Tuesday, October 23, 2012

Biodiversity Data Journal - archiving or self archiving?

Another interesting development in the world of research data management: Pensoft announced that the Biodiversity Data Journal (BDJ) will start accepting submissions in December 2012. The BDJ is a new data journal similar to the Earth System Science Data Journal (ESSD) which pioneered in publishing research data.

Biodiversity Data Journal (BDJ) is a community peer-reviewed, open-access, comprehensive online platform, designed to accelerate publishing, dissemination and sharing of biodiversity-related data of any kind. All structural elements of the articles – text, morphological descriptions, occurrences, data tables, etc. – will be treated and stored as DATA.

So far this sounds very good. But IMHO not so good is the data archive policy of BDJ, which is a bit vague.

The BDJ journal homepage only provides a link to the general pensoft data publishing guidelines which offers many options how one should archive data. Of course they mention Dryad and PANGAEA etc. which are suitable data archives. But it is hard to understand why GBIF's Integrated Publishers Tookit (IPT) and scratchpads are also included as an option.

GBIF is not an archive and both, scratchpads and the IPT are software solutions which can be used for archiving purposes but need to be hosted by a reliable organisation - but these are not named. Therefore, in its current form, pensofts data archiving policy could be understood as an invitation to self archiving ... or does BDJ e.g. mean IPT in the sense of "pensoft IPT"?. This should be fixed until December.

Friday, June 8, 2012

Don't build on external APIs

For one my older projects (agesearch) I needed access to search engine results which I used to 'calculate' a stratigraphic context of given keywords. The idea was to visit all pages the search engine returns and to use Ageparser to scan these pages for stratigraphic terms to estimate their chronostratigraphic context which should be representative also for the entire search phrase.

I started to use the YAHOO search API which nicely worked but after a while YAHOO decided to restrict free access and started to charge for the use of their API. So I switched to Google's Search API which also worked well and allowed me to access an even larger website index.
However, now also Google started to charge for API usage which again forced me to look for an alternative. So I came to Microsoft's BING API. This service also worked pretty good and now agesearch seems to work again. Microsoft still offers free access on this API but I could hardly believe to see that they recently placed it on their 'Windows Azure Marketplace' and offer several upgrade option.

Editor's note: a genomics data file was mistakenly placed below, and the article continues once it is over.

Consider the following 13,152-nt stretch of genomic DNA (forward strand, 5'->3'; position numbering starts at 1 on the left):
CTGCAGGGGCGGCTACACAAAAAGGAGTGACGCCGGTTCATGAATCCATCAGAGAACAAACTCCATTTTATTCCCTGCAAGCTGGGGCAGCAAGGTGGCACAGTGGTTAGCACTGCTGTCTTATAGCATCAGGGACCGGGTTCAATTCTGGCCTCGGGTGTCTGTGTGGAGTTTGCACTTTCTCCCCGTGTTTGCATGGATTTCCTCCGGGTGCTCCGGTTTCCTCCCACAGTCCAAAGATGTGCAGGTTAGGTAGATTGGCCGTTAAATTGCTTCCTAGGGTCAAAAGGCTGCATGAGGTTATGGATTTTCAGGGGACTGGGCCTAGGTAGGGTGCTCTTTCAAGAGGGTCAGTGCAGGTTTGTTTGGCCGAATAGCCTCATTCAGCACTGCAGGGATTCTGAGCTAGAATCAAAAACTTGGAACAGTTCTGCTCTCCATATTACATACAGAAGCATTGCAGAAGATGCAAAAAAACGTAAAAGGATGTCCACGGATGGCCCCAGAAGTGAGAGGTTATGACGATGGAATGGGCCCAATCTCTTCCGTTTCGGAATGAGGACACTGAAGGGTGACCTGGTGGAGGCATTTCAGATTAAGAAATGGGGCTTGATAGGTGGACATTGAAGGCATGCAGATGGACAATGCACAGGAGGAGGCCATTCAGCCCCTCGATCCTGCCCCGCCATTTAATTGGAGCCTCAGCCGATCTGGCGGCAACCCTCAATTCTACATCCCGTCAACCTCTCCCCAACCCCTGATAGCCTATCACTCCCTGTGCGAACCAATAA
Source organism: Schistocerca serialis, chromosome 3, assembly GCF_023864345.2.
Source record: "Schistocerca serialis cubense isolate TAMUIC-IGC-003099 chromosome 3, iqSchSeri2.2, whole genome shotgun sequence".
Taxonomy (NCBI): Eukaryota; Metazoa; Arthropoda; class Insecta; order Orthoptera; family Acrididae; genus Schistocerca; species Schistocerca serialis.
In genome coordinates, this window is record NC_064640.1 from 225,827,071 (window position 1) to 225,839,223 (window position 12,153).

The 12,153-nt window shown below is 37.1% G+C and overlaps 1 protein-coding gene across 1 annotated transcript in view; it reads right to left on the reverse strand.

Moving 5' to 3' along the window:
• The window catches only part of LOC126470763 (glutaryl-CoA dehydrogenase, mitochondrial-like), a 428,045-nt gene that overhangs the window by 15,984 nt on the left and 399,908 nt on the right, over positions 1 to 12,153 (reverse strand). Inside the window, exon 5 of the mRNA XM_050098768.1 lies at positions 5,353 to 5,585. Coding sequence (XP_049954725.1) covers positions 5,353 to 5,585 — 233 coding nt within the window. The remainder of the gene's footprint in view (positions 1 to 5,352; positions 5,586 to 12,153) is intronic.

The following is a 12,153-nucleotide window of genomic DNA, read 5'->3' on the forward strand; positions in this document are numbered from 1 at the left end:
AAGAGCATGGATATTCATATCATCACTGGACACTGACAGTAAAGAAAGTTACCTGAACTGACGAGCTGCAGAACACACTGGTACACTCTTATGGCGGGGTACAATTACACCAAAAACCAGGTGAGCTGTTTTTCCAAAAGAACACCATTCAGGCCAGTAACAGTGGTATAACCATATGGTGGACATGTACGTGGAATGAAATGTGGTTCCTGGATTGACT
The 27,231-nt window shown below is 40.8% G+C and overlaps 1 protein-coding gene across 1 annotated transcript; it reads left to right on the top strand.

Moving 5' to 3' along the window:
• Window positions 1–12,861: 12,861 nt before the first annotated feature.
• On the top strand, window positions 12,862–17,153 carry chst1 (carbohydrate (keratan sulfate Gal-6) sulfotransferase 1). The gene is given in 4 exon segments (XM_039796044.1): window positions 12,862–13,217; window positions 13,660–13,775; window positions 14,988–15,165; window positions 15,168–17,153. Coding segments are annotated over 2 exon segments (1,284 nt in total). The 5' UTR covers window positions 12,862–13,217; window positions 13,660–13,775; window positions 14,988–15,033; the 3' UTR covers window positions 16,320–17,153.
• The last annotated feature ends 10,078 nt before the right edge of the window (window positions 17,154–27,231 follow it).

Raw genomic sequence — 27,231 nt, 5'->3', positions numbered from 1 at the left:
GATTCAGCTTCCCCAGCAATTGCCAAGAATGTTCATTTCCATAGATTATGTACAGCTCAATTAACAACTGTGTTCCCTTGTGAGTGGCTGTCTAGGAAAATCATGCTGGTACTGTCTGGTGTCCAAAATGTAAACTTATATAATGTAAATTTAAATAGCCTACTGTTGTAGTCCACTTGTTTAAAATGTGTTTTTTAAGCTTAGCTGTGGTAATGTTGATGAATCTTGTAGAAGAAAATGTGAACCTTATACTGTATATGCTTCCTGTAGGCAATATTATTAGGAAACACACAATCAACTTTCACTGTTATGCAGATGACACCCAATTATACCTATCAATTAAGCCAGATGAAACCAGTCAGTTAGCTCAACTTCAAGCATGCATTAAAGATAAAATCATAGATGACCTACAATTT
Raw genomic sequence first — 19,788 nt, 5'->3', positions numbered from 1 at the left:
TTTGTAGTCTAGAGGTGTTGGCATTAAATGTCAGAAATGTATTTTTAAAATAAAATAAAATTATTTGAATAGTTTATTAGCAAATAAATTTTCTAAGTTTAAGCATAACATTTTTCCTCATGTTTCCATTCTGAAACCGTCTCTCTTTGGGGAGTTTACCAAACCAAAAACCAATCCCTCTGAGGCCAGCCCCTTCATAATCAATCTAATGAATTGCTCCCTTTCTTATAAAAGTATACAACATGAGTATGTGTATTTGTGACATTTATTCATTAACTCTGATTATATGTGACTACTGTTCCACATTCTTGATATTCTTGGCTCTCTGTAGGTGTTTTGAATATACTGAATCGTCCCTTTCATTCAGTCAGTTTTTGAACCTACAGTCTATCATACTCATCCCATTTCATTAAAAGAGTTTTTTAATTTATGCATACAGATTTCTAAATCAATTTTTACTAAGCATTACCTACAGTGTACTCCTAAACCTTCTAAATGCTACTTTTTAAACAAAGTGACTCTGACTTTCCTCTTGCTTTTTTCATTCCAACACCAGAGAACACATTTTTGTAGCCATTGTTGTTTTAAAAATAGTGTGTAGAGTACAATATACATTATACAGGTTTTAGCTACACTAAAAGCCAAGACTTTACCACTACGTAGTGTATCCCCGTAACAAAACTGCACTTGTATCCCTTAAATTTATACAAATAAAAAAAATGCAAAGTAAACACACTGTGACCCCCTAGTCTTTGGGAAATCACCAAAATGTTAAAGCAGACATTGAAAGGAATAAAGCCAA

So don't trust too much on external APIs even when offered by the big web elephants. Their strategy to introduce a new service for free and to restrict access and to charge for usage after a while truly can be a trap for your projects.

Monday, January 9, 2012

Termination of National Biological Information Infrastructure (NBII)

As earlier annouced at the whitehouse website, a major budget cut forced the USGS to terminate several initiatives. Among those, all services of the National Biological Information Infrastructure (NBII) will be shut down or transferred to yet unknown locations (maybe data.gov). This will happen at January 15, 2012 so if you have to work with the NBII services ... hurry up. These are really bad news, as I enjoyed the excellent web services of e.g. ITIS.

For those who want to know what will happen to all the tools, databases and services hosted at the NBII website, here are the FAQ: http://www.nbii.gov/portal/server.pt/community/termination_of_nbii_program/2057/termination_faqs/7650.

Most delicate, this termination will also be a shock for the WDC (now WDS system), as the NBII was also hosting the World Data Center for Biodiversity and Ecology!


For those who want to know what will happen to ITIS:

"What will happen with related USGS Biological Informatics Programs such as the Integrated Taxonomic Information System (ITIS), USGS Gap Analysis Program (GAP), and USGS/NPS Vegetation Mapping Program?

The former USGS Biological Informatics Program (now part of the USGS Core Science Analysis and Synthesis Program) is the parent program to the NBII, ITIS, GAP, and the Vegetation Mapping Program. While the NBII Program has been terminated and its funding eliminated, ITIS, GAP, and the Vegetation Mapping Program remain funded activities and will continue to provide high quality data, services, and cyberinfrastructure to collaborators and users."